Does 8% tax-free return sound appealing? - The 5 Minute WrapUp by Equitymaster
Investing in India - 5 Minute WrapUp by Equitymaster

Does 8% tax-free return sound appealing? 

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In this issue:
» What is the gold silver ratio saying?
» Derivative losses come back haunting
» Will Merkel evict Greece from Eurozone?
» Dr Doom is finally bullish on...
» ...and more!

We are living in times when return of capital is a bigger worry than return on capital. Needless to say, investors are willing to compromise on returns, to any extent, for safety of their capital. The poor economic and earnings outlook have got investors averse to the idea of investing in stocks. Bonds and fixed income instruments, which were mis-sold on the premise of safety, have also eroded investor wealth in recent months. Thus, there is hardly anything beyond bank fixed deposits that investors wish to park their hard earned money in.

Every now and then, we get investor queries asking why they should remain invested in equities. That most stocks will return less than FD interest rates over the next one year is a no brainer! Well then, should anything beyond fixed deposits even feature in the asset allocation for retail investors? Our answer to this would be absolutely yes! While fixed deposits can offer assured returns for short term, they can hardly cover for inflation over the long term. And gold, although a necessary hedge against inflation and currency risks, cannot be a major portion of one's portfolio. It is therefore important to remain invested in equities. More so, in such times when the dividend yields are making up for the lack of capital gains.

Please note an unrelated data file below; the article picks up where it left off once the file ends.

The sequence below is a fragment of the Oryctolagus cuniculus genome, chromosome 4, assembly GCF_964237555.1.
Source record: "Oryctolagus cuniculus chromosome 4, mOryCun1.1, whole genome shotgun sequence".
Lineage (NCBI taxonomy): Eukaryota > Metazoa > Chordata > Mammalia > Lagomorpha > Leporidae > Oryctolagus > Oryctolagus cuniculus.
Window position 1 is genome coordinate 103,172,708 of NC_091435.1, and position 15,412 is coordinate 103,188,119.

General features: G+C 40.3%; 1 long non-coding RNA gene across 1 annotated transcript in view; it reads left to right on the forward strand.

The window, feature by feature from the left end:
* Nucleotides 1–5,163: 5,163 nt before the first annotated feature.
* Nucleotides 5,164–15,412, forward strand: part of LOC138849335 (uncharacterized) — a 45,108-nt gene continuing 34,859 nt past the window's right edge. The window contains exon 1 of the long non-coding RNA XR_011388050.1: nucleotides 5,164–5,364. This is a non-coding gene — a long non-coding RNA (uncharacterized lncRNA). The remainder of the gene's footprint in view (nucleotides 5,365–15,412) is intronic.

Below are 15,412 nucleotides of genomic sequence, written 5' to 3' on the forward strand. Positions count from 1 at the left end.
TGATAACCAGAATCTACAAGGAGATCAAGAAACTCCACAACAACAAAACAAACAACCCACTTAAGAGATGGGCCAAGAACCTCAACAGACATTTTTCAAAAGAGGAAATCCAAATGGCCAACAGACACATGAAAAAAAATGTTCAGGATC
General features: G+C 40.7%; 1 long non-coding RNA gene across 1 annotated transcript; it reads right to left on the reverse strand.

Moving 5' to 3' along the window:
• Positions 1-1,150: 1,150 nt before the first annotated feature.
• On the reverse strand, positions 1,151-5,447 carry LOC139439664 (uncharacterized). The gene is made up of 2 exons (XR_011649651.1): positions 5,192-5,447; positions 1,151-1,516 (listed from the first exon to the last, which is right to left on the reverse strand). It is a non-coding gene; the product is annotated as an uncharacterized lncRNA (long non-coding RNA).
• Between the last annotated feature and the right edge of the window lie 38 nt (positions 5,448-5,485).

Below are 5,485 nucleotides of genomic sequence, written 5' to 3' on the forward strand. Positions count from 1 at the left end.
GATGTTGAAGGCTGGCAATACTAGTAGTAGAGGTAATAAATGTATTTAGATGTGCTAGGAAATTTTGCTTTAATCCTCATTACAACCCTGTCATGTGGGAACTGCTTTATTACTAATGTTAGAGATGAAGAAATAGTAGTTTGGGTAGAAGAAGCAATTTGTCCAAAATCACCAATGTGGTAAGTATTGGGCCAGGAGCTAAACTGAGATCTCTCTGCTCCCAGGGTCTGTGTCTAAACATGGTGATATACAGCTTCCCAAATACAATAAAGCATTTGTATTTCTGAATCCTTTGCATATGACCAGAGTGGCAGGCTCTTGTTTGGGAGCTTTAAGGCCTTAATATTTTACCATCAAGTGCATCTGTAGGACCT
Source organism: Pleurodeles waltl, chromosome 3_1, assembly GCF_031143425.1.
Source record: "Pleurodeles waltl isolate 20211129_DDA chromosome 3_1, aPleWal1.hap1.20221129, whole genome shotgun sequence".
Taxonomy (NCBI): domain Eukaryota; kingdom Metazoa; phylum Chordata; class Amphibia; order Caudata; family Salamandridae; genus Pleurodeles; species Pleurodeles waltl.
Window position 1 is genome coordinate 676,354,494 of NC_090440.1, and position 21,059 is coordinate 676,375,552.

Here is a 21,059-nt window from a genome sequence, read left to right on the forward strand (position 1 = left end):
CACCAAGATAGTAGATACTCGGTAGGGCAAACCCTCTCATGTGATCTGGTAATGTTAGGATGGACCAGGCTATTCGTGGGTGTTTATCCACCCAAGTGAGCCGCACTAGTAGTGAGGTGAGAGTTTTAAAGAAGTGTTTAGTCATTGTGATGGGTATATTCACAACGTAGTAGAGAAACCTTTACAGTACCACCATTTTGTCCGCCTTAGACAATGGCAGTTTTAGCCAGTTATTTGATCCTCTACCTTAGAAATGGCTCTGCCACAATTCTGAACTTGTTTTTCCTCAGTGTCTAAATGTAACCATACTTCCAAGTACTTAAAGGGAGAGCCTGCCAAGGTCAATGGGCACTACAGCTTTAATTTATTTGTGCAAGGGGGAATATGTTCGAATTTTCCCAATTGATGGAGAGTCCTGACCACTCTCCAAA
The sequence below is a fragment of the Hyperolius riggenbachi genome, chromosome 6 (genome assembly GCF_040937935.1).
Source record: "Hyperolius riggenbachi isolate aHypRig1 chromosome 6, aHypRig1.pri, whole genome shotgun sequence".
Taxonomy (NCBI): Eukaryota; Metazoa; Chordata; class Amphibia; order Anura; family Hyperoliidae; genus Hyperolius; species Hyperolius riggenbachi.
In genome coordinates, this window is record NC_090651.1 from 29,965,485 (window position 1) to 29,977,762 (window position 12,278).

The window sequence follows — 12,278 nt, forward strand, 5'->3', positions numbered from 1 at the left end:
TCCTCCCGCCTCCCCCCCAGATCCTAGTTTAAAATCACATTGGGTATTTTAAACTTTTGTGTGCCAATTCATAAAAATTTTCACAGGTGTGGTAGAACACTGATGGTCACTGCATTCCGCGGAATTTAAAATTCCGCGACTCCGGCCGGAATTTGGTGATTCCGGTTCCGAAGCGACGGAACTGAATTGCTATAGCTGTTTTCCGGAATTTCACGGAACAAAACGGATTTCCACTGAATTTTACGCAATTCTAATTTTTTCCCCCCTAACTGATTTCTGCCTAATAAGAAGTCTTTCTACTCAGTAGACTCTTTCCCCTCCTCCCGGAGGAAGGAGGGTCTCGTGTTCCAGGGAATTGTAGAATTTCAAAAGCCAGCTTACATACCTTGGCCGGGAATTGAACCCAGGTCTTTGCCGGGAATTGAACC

Take the case of PSU banks for instance. Most of them have been battered over the concerns of treasury losses and non performing assets. The fundamentals of these entities have certainly deteriorated over the past one year. Some have the worst behind them. Others are yet to see some pain. Markets therefore have discounted the valuations of these entities to such an extent that they are now more valuable dead than alive. That is, most of them are trading at 50% of their networth. Important to remember that the PSU banks together corner 60% of India's banking sector. And their future, although bumpy, is secured by government holding. Thus the dividend payouts of these entities too are guaranteed to a great extent. And at current prices, the generous payouts can fetch investors yields that are very close to FD interest rates. What is more, unlike FD interest rates, the yields can only go up as the payouts increase year after year. Also, that dividends unlike FD returns is tax free in the hands of the investor makes the case stronger for the former.

Now, this is not to say that investors should grab every PSU bank or other stocks offering mouth watering dividend yields. The risks that some of them carry can indeed wipe out portfolio returns. Also one must avoid getting carried away by the lure of dividends. The exposure to such stocks, if at all, should be keeping in mind their balance sheet and management quality.

Source: Equitymaster

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01:35  Chart of the day
Above Rs 34,000 per 10 grams, the price of gold has gone up nearly 25% in couple of months! Given the possibility of global economic crisis and war with Syria, the possibility of investors rushing to the safe haven asset seems more real. Even the so-called gold bears, who were sounding its doom few months back, have now changed opinion.